The insanity of trying to control overdose deaths by banning certain drugs became evident years ago with fentanyl. Yet we now have a new monster on the street called Tranq and some people think that making it illegal will get rid of it. Simple chemistry guarantees that this plan will fail. Here's why.
As fentanyl-related overdose deaths soar to new heights, and with fentanyl found in stimulants, tranquilizers, and other recreational drugs obtained in the black market, it makes sense to let drug users use a simple test that detects fentanyl in products they are about to consume. But cruel and irrational drug paraphernalia laws in 42 states make it illegal for them to do so.
4-ANPP is not a term that most of you know but it's hugely important. It is the chemical that is the precursor to fentanyl. Although 4-ANPP is not an opioid, there is not a single thing anyone would do with it except convert it to fentanyl. And there is plenty of 4-ANPP to be had now the bad guys use synthetic organic chemistry to make it.
People who take oxycodone need to be careful when also taking antifungal drugs or drinking grapefruit juice. Why? Because both the juice and the drug can result in abnormally high, perhaps dangerously so, oxycodone blood levels. The same goes for fentanyl. But people taking morphine or Dilaudid don't have to worry; neither the juice nor the antifungal drug will have a significant effect on the opioid levels. Believe it or not, this all makes sense.
Illicit fentanyl continues to kill tens of thousands of people annually in the U.S. In fact, this number may very well be increasing as the "fentanyl epidemic" continues unabated. But now a fentanyl vaccine – which could be of some use in mitigating damage – appears to protect mice from the drug. Will it succeed in humans and, if so, how might it be used?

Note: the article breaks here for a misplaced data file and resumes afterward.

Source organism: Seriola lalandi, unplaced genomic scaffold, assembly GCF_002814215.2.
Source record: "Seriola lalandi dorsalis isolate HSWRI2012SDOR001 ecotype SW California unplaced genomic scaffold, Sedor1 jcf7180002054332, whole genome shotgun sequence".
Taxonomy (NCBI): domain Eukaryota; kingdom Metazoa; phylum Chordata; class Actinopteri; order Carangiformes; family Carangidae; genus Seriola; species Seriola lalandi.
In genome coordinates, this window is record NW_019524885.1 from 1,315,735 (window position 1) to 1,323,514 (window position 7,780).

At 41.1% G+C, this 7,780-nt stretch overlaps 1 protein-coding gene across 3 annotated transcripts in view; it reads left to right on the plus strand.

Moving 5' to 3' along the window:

Recent news reports have spurred concern that just touching fentanyl can be dangerous. Let's take a look at the chemistry behind this claim. Comedian Bill Maher recently attacked the fat-acceptance movement as a danger to public health, sparking ferocious criticism on social media. Sadly, few people recognized the most important point about Maher's commentary: he was right.
Cato Institute Senior Fellow Dr. Jeffrey Singer (also a member of the ACSH Scientific Advisory Board) has written a powerful piece about the inability of policymakers to realize that their plan to reduce drug overdose deaths is wrong on every level.
Since 2020 Dr. Roneet Lev has been doing podcasts called High Truths, most often about addiction and drugs. So, I was happy to participate in an episode about fentanyl. It turned into quite a bit more.
You can be blindfolded, throw a stone, and probably hit a writer who gets the opioid crisis all wrong. Today, let's throw one at German Lopez of The New York Times.
The term "opioid epidemic" is outdated to the point where the message conveyed is inaccurate. Also, every time the phrase is used most people will automatically think "pills." But pills are now a minor contributor to overdose deaths; it is illegal street drugs – especially illicit fentanyl – that’s (by far) driving the surge in overdoses. Substituting the term "fentanyl epidemic" would instead shift the blame to where it belongs, while going a long way toward halting the demonization of vitally important medicines. Words matter.
The story of what we call the "opioid epidemic" has been distorted by lies and deception, resulting in incalculable harm done to both pain patients and those who abuse drugs. The last thing we need is more anti-opioid propaganda. Unfortunately, an article in Healthline provides just this
New data have been published on drug overdose deaths in 2020. Although you won't find it anywhere obvious, prescription opioid analgesics remain only a minor (and stable) contributor to the record 93,000 people who died from drug overdoses last year.